DEAR SOMEONE ELSE’S MOM: I was raised in a time when children, for the most part, didn’t attend wakes or burials. I wasn’t at my own grandmother’s, which took place when I was ten. I didn’t go to a wake until I was nearly graduated from high school, and it was the grandmother of my best friend.
I have been at several wakes in the past few years where children of all ages were present. I’m not sure how I feel about this. My gut tells me children may find it all frightening, especially seeing someone they know laid out in a casket.
Am I just old-fashioned? --- NOT SURE IF IT’S RIGHT
DEAR NOT SURE IF IT’S RIGHT: I don’t think you’re particularly old-fashioned, but rather have opinions formed by the practices you grew up with.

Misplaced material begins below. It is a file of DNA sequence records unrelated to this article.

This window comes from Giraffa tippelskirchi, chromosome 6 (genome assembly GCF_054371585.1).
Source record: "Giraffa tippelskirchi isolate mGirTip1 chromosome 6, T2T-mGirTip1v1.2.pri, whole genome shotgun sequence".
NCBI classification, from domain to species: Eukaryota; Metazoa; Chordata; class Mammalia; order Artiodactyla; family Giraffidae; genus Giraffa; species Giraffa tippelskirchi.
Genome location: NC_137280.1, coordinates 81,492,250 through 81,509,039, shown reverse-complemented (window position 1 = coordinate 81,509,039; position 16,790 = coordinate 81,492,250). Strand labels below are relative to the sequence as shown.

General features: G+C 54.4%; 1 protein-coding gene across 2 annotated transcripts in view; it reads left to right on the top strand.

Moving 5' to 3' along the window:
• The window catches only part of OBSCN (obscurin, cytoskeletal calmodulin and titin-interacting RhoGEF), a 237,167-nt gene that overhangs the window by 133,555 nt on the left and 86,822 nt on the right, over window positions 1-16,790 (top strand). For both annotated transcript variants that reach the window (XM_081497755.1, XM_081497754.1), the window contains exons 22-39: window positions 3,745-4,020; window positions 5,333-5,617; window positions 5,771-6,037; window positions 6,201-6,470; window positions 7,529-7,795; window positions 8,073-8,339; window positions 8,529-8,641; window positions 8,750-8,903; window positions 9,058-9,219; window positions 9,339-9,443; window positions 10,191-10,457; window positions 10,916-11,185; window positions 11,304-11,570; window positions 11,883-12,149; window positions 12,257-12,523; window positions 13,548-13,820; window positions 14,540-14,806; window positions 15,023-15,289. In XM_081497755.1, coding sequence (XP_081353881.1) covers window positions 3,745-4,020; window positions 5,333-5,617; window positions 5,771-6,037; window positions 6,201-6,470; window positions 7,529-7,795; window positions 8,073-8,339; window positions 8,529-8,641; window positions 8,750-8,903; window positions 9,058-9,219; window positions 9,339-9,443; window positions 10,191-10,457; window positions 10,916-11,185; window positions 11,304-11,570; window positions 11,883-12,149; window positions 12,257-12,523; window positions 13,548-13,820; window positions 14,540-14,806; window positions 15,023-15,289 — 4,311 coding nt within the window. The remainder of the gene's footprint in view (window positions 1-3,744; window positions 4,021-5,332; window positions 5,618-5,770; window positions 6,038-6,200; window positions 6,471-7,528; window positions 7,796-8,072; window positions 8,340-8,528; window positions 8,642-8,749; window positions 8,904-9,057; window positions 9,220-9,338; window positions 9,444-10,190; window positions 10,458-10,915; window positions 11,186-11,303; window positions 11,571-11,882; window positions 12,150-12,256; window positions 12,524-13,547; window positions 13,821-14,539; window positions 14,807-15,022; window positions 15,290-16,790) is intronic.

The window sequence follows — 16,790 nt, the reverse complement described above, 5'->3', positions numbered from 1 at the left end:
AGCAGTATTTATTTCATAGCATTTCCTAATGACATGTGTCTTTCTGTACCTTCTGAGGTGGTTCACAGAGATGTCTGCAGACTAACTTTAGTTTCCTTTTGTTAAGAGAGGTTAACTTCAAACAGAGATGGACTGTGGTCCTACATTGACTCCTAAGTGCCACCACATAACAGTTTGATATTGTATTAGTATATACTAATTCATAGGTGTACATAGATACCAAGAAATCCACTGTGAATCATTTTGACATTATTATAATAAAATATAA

Whether or not it’s a good idea to have children at a viewing or funeral is a subject best dealt with by the child’s immediate family, who hopefully know the child best.
There are also cultural issues that come into play. Some traditions are more inclusive than others when it comes to the rituals of death, and provide guidelines for families to follow.
Personally, I believe children above a certain age should be permitted to attend viewings and funerals if they choose and if there are not strong parental objections. It’s an opportunity to both bid farewell to a loved one, and to begin grasping the concept that death is a natural part of life.